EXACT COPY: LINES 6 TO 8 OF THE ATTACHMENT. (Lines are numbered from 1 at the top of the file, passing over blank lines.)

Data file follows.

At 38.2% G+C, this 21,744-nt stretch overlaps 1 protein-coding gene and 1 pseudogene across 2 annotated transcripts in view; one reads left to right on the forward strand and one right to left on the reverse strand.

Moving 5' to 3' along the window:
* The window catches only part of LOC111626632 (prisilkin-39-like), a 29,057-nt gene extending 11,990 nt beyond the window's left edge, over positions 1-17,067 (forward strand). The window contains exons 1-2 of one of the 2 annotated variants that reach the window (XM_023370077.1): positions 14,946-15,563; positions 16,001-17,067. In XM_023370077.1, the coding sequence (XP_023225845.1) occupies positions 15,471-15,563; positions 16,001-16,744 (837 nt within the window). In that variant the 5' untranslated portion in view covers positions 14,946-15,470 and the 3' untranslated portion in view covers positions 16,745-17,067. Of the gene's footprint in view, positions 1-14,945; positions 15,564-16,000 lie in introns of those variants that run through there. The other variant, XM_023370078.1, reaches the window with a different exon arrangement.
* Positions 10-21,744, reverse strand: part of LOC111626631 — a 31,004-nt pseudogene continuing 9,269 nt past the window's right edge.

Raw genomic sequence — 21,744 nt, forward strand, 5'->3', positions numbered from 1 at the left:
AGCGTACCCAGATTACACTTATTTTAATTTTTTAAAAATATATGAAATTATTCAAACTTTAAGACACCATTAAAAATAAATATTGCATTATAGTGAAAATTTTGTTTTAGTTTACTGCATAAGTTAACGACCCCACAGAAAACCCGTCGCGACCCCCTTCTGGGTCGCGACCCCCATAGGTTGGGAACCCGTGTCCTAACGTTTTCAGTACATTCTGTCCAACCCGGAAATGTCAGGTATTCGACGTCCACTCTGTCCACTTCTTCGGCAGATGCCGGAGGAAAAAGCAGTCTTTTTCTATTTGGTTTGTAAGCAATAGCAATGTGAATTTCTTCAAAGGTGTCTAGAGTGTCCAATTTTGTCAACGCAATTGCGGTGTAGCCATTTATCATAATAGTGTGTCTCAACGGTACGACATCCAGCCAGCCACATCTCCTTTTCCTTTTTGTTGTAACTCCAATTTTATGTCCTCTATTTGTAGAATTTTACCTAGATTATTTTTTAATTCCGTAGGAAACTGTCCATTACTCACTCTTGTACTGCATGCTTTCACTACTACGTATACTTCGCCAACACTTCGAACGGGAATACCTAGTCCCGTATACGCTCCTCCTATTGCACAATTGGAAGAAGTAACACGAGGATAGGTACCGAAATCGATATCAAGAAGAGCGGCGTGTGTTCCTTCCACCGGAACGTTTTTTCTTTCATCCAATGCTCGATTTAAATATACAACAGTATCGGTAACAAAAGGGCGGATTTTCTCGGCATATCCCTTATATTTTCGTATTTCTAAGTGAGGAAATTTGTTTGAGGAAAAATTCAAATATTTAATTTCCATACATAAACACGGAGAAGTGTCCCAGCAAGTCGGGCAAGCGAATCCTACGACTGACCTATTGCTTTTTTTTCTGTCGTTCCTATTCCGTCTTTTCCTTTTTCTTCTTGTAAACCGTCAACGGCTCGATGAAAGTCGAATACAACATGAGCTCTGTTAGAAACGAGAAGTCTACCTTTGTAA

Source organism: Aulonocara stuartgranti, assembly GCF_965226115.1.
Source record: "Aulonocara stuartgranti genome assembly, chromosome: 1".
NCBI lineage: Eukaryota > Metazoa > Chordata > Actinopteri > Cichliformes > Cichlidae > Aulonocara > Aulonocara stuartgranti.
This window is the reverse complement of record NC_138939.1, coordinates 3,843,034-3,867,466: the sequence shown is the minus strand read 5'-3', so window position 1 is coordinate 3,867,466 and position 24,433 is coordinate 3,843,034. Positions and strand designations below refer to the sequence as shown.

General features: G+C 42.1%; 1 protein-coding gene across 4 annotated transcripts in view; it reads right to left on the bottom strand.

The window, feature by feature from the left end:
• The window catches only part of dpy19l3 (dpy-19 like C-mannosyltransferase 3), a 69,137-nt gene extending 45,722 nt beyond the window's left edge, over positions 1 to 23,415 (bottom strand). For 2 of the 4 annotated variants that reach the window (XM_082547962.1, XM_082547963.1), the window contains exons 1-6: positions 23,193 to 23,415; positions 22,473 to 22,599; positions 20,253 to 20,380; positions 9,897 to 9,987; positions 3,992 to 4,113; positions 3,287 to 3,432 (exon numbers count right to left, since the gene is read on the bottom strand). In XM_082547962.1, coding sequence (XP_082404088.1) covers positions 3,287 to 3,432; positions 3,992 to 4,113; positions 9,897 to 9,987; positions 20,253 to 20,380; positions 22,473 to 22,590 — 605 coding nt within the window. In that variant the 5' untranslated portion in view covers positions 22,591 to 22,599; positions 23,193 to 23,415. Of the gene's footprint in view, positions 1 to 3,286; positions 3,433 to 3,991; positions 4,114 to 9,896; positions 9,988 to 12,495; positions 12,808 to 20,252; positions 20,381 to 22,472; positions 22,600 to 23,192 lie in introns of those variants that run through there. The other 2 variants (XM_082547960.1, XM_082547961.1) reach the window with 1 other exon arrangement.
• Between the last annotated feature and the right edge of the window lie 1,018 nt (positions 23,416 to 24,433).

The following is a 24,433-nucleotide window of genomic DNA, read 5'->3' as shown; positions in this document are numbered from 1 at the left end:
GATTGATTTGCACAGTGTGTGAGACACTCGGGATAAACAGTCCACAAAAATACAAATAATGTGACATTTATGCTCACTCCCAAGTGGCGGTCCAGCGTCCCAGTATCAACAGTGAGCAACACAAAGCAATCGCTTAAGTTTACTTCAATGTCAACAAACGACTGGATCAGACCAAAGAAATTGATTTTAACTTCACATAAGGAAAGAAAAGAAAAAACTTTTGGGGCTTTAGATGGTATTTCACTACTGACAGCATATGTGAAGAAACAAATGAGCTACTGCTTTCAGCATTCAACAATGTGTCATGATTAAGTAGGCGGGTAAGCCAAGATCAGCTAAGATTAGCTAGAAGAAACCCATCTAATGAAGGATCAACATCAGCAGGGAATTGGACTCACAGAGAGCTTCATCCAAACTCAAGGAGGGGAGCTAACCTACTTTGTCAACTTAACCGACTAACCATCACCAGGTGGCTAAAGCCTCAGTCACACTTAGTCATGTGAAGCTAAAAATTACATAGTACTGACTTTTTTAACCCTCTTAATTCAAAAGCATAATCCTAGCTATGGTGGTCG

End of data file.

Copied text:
AGCGTACCCAGATTACACTTATTTTAATTTTTTAAAAATATATGAAATTATTCAAACTTTAAGACACCATTAAAAATAAATATTGCATTATAGTGAAAATTTTGTTTTAGTTTACTGCATAAGTTAACGACCCCACAGAAAACCCGTCGCGACCCCCTTCTGGGTCGCGACCCCCATAGGTTGGGAACCCGTGTCCTAACGTTTTCAGTACATTCTGTCCAACCCGGAAATGTCAGGTATTCGACGTCCACTCTGTCCACTTCTTCGGCAGATGCCGGAGGAAAAAGCAGTCTTTTTCTATTTGGTTTGTAAGCAATAGCAATGTGAATTTCTTCAAAGGTGTCTAGAGTGTCCAATTTTGTCAACGCAATTGCGGTGTAGCCATTTATCATAATAGTGTGTCTCAACGGTACGACATCCAGCCAGCCACATCTCCTTTTCCTTTTTGTTGTAACTCCAATTTTATGTCCTCTATTTGTAGAATTTTACCTAGATTATTTTTTAATTCCGTAGGAAACTGTCCATTACTCACTCTTGTACTGCATGCTTTCACTACTACGTATACTTCGCCAACACTTCGAACGGGAATACCTAGTCCCGTATACGCTCCTCCTATTGCACAATTGGAAGAAGTAACACGAGGATAGGTACCGAAATCGATATCAAGAAGAGCGGCGTGTGTTCCTTCCACCGGAACGTTTTTTCTTTCATCCAATGCTCGATTTAAATATACAACAGTATCGGTAACAAAAGGGCGGATTTTCTCGGCATATCCCTTATATTTTCGTATTTCTAAGTGAGGAAATTTGTTTGAGGAAAAATTCAAATATTTAATTTCCATACATAAACACGGAGAAGTGTCCCAGCAAGTCGGGCAAGCGAATCCTACGACTGACCTATTGCTTTTTTTTCTGTCGTTCCTATTCCGTCTTTTCCTTTTTCTTCTTGTAAACCGTCAACGGCTCGATGAAAGTCGAATACAACATGAGCTCTGTTAGAAACGAGAAGTCTACCTTTGTAA

Source organism: Aulonocara stuartgranti, assembly GCF_965226115.1.
Source record: "Aulonocara stuartgranti genome assembly, chromosome: 1".